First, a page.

Skip to main content

Georgia Tech Students Collaborate With MedShare in Response to Crises in Ukraine

Learn more about Georgia Tech Scheller students and helping with the crises in Ukraine.

Nicole Little met with Angela Howard to discuss a collaboration established by the students of Georgia Tech and MedShare International,  a nonprofit organization led by CEO Charles Redding, a GT graduate, ChemE, that strives to improve the quality of life of people by rescuing medical supplies that are headed to the landfill in the US (due to insurance and other regulations that require that even unopened supplies be discarded of if they were billed to a procedure).

The opportunity arose when Bob Thomas, Director of Servant Leadership programming at ILSI, suggested to fourth-year International Affairs Student Angela Howard to collaborate with MedShare to assist in getting supplies to Kharkiv, Ukraine. Howard noted that she has been doing a lot of tactical war-level reporting of the area and has seen how critical the medical support we can provide is needed. “It is hard not to want to contribute to the cause,” she stated.

Thomas has recently connected Georgia Tech to Ukrainian relief efforts and believes that this collaboration with MedShare International, which is at the forefront of delivering medical aid to Ukraine from the US - is an example of how collaborative efforts can have an immediate and meaningful impact in crises. MedShare’s expertise in emergency response, paired with actions based on the principles of servant leadership by the GT community, will enable the shipment of a container full of medical devices that are specifically requested by medical facilities in Ukraine.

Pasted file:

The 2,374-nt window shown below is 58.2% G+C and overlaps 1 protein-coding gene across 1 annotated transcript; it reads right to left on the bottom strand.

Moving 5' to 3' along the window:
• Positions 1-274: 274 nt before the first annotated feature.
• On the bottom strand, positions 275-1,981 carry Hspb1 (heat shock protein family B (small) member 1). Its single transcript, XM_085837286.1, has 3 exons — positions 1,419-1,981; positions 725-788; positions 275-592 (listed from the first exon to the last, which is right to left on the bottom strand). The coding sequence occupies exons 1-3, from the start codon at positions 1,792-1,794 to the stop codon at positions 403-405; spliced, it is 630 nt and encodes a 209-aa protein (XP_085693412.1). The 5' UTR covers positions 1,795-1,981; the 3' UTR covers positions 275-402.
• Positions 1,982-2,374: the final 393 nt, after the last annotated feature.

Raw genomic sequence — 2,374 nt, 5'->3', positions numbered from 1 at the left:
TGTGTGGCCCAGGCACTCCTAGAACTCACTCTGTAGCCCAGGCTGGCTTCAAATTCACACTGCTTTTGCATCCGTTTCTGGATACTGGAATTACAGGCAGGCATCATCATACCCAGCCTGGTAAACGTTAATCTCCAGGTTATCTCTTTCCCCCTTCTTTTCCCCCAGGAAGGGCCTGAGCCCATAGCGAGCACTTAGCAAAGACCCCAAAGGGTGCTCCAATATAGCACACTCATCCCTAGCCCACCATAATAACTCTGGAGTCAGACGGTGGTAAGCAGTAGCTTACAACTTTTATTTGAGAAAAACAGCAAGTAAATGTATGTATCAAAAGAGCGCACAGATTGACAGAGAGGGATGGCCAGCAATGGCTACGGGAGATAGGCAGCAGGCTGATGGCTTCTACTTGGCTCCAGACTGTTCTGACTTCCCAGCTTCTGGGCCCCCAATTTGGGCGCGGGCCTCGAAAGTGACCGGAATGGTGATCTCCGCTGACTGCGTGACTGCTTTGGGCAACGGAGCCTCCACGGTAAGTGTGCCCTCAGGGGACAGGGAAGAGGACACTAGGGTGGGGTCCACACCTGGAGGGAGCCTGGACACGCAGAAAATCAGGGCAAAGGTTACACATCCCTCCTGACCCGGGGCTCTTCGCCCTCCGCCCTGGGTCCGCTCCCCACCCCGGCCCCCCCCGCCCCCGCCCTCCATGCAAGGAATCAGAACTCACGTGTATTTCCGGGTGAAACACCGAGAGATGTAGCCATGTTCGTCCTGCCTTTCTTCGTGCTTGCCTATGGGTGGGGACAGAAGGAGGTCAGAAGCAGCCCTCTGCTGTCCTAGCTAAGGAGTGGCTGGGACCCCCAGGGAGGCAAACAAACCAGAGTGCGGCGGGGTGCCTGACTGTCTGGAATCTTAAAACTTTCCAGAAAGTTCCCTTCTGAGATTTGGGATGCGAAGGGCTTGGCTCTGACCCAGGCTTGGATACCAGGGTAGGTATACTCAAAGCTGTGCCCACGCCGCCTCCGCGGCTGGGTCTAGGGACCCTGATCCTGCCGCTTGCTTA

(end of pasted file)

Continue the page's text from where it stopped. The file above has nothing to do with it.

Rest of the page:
Howard noted, “this student-led initiative does, in fact, improve the human condition and has a direct impact on those in need in Kharkiv.” The effort also hits on all areas of the strategic plan. The one thing Howard wants to make sure that students, alumni, faculty, staff, and friends of Georgia Tech understand is that this is a specific community we can support through this effort. These medical supplies will greatly help significantly as the temperature drops and winter is steadily approaching. Howard urges, “although monetary donations are not the most appealing, they are the most effective way to support those in need directly.”

Once the $25,000 is met, the container will be air freighted to Kharkiv. On this student-led initiative, we are working with the Stamps Presidential Scholars and MBA alumni to promote this campaign to students, faculty, staff, alumni, and friends of Georgia Tech in hopes of raising the necessary funds so the container can be shipped before the end of this year.

For more information on how to support this effort, visit their website

This website uses cookies. For more information review our Cookie Policy